The Stranglers

A sect no less extraordinary than the last was that of the Stranglers

(_douchiteli_). It originated towards the end of 1874, and profited by

a series of law cases, nearly all of which ended in acquittal. The

Stranglers flourished especially in the Tzarevokokschaisk district, and

first attained notoriety under the following circumstances.

A large number of deaths by strangling had been recorded, and their

frequency began to arouse suspicion. Whether they were due to some

criminal organisation, or to a series of suicidal impulses, the local

police were long unable to decide, but in the end the culprits were


Were they, however, in reality culpable?

The unfortunate peasants, after much reflection, had come to the

conclusion that death is not terrible, but that what is indubitably to

be feared is the last agony--the difficult departure from terrestrial

life. They decided, therefore, to come to the assistance of the Death

Angel, and, when any sufferer approached the final struggle, his

neighbours or relatives would carry him off to some isolated spot, tie

up his head firmly but kindly in a cushion--and soon all was over.

Before, however, they had recourse to such drastic measures, they would

inquire from the wizards (or _znachar_) of the district, doctors being

almost unknown, whether the invalid still had any chance of recovery,

and it was only after receiving a negative reply that the pious

ceremony took place. We say "pious" because there is something

strangely pathetic in this "crowning of the martyrs," as the peasants

called it. Arising in the first place from compassion, the motive for

the deed was, after all, a belief in the need for human sacrifice. The

invalid who consents to give up his life for the honour of heaven

accomplishes thereby an act of sublime piety; but what merit has he who

dies only from necessity?

The corpses were buried in the forest and covered with plants and

leaves, but no sign was left that might betray them to the suspicious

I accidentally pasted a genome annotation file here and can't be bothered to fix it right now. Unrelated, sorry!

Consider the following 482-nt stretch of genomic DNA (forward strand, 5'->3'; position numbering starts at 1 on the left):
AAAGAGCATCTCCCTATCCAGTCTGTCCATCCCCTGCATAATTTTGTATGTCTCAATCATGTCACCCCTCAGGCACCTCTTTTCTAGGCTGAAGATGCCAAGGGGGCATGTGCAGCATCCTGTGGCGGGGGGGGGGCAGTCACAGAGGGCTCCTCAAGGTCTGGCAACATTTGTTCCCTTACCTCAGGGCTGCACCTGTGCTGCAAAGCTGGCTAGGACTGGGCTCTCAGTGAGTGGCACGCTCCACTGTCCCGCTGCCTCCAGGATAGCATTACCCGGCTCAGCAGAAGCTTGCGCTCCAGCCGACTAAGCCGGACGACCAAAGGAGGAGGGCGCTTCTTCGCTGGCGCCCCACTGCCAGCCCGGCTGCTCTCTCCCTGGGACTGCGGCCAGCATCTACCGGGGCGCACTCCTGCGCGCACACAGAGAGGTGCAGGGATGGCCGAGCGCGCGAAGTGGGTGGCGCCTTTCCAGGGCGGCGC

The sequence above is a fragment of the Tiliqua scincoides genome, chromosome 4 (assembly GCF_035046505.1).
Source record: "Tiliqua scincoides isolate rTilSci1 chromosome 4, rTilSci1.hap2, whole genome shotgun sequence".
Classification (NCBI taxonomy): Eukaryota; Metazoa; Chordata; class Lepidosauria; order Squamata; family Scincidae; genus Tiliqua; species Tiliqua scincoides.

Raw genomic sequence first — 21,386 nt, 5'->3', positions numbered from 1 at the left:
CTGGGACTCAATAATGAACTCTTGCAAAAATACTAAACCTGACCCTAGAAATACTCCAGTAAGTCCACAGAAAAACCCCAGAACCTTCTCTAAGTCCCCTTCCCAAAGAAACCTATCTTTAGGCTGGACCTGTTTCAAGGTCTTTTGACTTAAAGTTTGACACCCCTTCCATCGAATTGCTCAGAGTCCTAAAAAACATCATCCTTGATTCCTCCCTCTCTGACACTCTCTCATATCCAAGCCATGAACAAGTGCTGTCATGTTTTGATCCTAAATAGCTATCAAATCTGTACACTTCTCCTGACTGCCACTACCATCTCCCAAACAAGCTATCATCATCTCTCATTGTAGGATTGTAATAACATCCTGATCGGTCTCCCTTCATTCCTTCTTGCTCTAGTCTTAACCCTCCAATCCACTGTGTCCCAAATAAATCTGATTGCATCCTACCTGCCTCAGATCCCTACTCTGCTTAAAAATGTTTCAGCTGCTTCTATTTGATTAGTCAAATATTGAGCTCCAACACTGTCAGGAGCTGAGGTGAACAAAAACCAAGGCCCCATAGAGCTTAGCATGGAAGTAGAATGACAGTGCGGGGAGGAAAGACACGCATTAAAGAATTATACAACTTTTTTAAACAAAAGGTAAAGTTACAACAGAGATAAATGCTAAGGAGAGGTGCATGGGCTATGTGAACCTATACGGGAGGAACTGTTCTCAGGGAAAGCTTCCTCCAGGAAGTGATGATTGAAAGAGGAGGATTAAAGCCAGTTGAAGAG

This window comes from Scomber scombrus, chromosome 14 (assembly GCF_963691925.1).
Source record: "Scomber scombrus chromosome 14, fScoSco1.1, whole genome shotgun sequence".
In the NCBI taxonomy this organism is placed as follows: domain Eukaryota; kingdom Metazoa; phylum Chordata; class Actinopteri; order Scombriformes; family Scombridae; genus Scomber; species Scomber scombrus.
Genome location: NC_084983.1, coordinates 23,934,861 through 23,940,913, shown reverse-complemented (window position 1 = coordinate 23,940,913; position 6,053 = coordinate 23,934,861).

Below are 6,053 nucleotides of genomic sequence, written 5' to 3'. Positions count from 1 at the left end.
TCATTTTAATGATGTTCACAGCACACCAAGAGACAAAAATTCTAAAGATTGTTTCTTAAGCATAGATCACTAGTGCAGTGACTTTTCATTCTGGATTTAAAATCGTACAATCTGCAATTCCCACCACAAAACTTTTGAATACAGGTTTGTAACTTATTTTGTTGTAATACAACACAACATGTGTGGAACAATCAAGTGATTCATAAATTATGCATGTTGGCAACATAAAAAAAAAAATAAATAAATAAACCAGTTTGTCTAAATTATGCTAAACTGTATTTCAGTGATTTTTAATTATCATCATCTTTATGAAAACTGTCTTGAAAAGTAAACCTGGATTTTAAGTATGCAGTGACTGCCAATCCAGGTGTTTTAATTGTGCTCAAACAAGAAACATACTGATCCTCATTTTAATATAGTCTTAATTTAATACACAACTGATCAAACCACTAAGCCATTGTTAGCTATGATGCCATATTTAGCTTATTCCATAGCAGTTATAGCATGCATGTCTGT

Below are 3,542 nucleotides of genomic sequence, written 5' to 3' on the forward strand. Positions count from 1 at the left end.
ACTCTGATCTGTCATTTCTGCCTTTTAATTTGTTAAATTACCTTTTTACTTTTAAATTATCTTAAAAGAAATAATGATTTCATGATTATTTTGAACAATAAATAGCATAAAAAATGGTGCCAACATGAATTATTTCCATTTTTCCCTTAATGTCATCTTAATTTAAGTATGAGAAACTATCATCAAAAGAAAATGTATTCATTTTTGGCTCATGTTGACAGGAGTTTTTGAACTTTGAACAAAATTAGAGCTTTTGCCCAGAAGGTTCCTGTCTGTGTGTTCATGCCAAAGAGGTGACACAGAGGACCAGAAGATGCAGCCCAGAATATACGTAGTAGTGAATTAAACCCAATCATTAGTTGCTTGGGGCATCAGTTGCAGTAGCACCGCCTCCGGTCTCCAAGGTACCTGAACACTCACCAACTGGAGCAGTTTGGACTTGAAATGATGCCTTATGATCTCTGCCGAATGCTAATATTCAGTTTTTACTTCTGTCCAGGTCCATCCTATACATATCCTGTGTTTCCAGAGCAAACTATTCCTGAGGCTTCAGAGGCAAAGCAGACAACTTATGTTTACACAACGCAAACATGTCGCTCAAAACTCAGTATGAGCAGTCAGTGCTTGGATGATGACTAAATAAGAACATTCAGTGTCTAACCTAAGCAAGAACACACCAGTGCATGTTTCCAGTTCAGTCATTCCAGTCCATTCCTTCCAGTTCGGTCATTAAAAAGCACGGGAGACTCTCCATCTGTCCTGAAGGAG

authorities. When a member of the community disappeared, and the

police made inquiries, they always had the greatest possible difficulty

in finding his remains. Sometimes even his nearest relations did not

know where the "saviours of his soul" had hidden him.

But there was one thing that marked the discovery of a dead Strangler.

His body never bore any trace of violence, and as dissection always

proved, in addition, the existence of some more or less serious

disease, the sham "murderers" were eventually left in peace. A small

local paper, the _Volgar_ (April, 1895), from which these facts are

taken, reports that several actions brought against them ended in their


Lord Avebury recounts that certain cannibal tribes kill those of their

members who have reached the stage of senile decay, and make them the

substance of a more or less succulent repast. These savages act, no

doubt, whether consciously or unconsciously, from some perception of

the misery and uselessness of old age, but the Russian peasants cannot

be compared to them. The Stranglers are not moved by any unconscious

sentiment. Their belief is the logical application of a doctrine of

pessimism, whose terrible consequences they have adopted, although they

know not its terminology. What is the life of a _moujik_ worth?

Nothing, or nearly nothing. Is it not well, then, to accelerate the

coming of deliverance? Let us end the life, and, snapping the chains

that bind us to mortals, offer it as a sacrifice to heaven! So reason

these simple creatures, inexorable in their logic, and weighed down by

untold misery.